conservation corner


For the past six years, parrot lovers in North American have been fortunate to have had the opportunity to hear some of the leading researchers in wild parrot conservation at the yearly symposium sponsored by Parrots International. This year was no exception. The two-and-a-half-day symposium was held at the elegant U.S. Grant Hotel in San Diego, Calif., on May 14 and 15. A "meet and greet" was held the evening of Thursday May 13. An optional VIP San Diego Zoo Day took place on Sunday, with behind the scenes tours of the panda exhibit, the new Natural Encounters bird show, and the Elephant Odyssey Exhibit, as well as a catered meal and presentation on the California Condor Reintroduction Project. As usual, the food was fabulous. Your author gained several pounds the first several weeks in May attending first the "Refining Skills" training workshop at the Natural Encounters Ranch in Florida and then the Parrots International Symposium. Oh, well: a broader perch for my pet parrots!

Ten speakers on Friday and 10 speakers on Saturday filled our time from 8 a.m. to 5 p.m. each day. All were excellent, but space requires I touch on only a few of them. Paul Salaman, director of conservation for the World Land Trust in Washington, D.C., spoke on "Ten Years of Saving Parrots in Colombia." In 1998 he assisted in the formation in Colombia of Fundaci6n ProAves (, which, working with local communities and landowners and international organizations, has become one of the most effective conservation NGOs in South America. Their first on-the-ground effort, saving the Yellow-eared Parrot, was recently recognized and publicized as a greatly successful multi-year, multi-stakeholder program that allowed this critically endangered species to recently be downlisted to "merely" endangered. With help from 47 different organizations (including AFA Specialty Organizations Loro Parque Fundaci6n and the International Conure Society), the Yellow-eared Parrot went from 81 individuals in 1998 to more than 1,000 individuals in 2010. Paul described some of the newer projects of ProAves to conserve other Colombian avian species, including the Fuertes' Parrot, Santa Marta Conure, Painted Conure, Golden-plumed Parakeet, Rusty-faced Parrot, and Military Macaw.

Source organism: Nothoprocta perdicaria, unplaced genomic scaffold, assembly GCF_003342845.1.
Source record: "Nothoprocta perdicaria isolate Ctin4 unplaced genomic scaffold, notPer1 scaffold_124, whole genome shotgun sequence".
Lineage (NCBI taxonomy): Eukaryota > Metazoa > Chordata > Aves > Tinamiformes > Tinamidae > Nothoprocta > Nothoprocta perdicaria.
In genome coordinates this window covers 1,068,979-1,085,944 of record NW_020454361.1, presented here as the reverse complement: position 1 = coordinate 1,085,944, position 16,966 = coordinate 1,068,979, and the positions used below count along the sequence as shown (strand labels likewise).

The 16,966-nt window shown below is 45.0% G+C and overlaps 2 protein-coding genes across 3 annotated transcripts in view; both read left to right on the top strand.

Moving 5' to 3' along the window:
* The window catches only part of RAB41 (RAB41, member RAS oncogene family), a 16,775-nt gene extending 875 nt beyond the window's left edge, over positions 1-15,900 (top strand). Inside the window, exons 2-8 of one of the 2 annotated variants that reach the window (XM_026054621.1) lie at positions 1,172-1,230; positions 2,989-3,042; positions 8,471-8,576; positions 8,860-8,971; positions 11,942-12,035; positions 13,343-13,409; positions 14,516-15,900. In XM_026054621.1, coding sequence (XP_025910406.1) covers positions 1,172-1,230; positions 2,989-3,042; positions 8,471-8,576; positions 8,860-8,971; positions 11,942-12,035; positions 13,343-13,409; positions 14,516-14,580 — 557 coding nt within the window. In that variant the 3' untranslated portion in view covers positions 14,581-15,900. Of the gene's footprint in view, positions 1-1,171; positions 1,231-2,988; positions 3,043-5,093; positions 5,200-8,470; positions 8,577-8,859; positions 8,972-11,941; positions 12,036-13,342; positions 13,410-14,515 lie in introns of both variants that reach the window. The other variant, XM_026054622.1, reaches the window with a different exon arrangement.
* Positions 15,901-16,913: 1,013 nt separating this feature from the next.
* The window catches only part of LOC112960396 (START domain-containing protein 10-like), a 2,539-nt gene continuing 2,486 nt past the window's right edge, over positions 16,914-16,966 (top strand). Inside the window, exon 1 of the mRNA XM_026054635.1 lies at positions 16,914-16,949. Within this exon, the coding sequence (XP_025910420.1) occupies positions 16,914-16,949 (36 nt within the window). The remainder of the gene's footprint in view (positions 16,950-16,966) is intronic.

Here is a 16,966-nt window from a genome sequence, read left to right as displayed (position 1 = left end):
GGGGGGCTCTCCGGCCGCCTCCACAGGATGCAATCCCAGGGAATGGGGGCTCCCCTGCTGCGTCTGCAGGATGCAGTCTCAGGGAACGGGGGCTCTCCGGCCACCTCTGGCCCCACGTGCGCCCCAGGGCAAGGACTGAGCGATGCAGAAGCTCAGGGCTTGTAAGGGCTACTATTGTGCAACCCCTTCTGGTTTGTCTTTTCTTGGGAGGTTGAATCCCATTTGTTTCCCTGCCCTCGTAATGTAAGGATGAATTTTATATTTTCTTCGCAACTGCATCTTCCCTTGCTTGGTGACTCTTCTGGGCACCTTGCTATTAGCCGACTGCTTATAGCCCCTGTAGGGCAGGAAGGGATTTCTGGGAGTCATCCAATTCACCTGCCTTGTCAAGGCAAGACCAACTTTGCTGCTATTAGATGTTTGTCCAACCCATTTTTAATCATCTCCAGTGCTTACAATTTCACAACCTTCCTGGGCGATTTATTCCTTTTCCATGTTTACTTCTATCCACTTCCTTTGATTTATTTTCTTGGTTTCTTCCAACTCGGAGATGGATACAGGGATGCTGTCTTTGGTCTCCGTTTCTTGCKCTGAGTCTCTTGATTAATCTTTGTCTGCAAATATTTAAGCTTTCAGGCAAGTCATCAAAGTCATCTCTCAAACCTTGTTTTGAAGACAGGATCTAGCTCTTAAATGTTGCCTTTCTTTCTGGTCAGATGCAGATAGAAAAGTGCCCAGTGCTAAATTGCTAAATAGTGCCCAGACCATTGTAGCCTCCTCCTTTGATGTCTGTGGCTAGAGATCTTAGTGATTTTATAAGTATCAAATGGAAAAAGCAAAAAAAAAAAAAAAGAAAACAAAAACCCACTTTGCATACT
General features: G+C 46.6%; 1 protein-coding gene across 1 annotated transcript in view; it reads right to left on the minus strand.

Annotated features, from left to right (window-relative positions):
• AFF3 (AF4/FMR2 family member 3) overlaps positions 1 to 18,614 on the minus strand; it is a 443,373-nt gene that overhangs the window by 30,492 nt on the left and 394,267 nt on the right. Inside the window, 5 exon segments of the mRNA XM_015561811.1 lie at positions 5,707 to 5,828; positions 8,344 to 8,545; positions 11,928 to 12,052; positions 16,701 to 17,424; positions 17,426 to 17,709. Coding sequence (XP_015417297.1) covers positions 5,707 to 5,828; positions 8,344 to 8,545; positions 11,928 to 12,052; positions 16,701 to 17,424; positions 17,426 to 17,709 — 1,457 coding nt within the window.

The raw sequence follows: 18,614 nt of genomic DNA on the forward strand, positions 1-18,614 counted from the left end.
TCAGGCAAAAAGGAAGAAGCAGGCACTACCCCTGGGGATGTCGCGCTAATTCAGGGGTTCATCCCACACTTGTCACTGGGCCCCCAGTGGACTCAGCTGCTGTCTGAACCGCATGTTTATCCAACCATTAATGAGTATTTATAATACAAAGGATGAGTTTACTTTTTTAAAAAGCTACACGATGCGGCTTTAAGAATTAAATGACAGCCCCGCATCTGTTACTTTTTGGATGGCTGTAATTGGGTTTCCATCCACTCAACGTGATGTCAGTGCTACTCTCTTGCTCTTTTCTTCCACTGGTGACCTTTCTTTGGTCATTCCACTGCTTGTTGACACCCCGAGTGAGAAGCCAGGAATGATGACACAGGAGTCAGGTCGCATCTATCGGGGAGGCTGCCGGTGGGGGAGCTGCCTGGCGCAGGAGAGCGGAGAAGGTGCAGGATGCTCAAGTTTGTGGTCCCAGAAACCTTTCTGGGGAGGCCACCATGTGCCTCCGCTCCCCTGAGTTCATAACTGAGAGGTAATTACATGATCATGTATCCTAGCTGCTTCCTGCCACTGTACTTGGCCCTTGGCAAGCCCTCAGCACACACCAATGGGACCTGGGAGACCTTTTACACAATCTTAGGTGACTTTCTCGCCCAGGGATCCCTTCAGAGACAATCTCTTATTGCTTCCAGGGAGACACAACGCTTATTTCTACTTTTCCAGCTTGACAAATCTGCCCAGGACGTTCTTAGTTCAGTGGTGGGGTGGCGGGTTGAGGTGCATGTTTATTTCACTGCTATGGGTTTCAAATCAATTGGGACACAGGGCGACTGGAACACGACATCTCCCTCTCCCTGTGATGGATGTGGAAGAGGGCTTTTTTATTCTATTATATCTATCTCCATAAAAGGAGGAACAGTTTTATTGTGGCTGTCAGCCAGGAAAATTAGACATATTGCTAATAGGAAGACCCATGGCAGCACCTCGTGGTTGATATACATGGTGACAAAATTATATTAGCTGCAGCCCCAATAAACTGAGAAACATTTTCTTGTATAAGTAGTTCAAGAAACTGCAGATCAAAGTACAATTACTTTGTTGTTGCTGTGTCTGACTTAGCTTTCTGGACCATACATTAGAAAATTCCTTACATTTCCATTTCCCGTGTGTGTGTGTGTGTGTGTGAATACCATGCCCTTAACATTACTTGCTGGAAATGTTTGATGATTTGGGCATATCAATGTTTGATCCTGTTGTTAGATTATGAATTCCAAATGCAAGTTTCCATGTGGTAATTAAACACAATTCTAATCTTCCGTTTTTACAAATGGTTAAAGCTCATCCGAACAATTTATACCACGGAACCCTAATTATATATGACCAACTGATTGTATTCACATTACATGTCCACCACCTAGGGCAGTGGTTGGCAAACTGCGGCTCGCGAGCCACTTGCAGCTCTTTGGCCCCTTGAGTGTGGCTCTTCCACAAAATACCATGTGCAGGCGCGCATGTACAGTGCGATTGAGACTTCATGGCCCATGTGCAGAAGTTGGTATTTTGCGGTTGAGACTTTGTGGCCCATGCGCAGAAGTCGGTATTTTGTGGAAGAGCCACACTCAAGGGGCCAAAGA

Mike Perrin, director of the Research Centre for African Parrot Conservation at the University of KwaZulu-Natal in South Africa, presented two talks: "Ecology and Conservation of the Endangered Cape Parrot" and "The Diversity of Parrots of Africa, Madagascar and the Mascarene Islands." Mike is a founder of the Cape Parrot Working Group, begun in 2001 when the critical situation for the Cape Parrot, Poicephalus robustus, was recognized. While two other Poicephalus species are also found in Africa, P. robustus has a particularly limited distribution in small areas in South Africa. It is Africa's rarest parrot. Threats include the usual suspects of habitat degradation and fragmentation, poor breeding success due to food and nest site shortages, and poaching, but also-unfortunatelyBeak and Feather Disease (PBFD). Hundreds of volunteers do an annual count in South Africa each May, called the "Cape Parrot Big Birding Day." Although the population is difficult to count because of habitat fragmentation and because they fly long distances for food, recent counts seems to indicate the population has increased from about 500 individuals in May 2000 to more than 1,000 today. They seem to be doing a little bit better than holding their own, but the presence of PBFD in the wild population is very worrisome. Several facilities in South Africa are doing captive breeding and aviculture may be an important factor in preserving the species (for example, see and For more information, look into the programs at the University of KwaZulu-Natal ( html) and the Cape Parrot Project at the University of Cape Town ( _Parrot_ Project.html, now also on Facebook).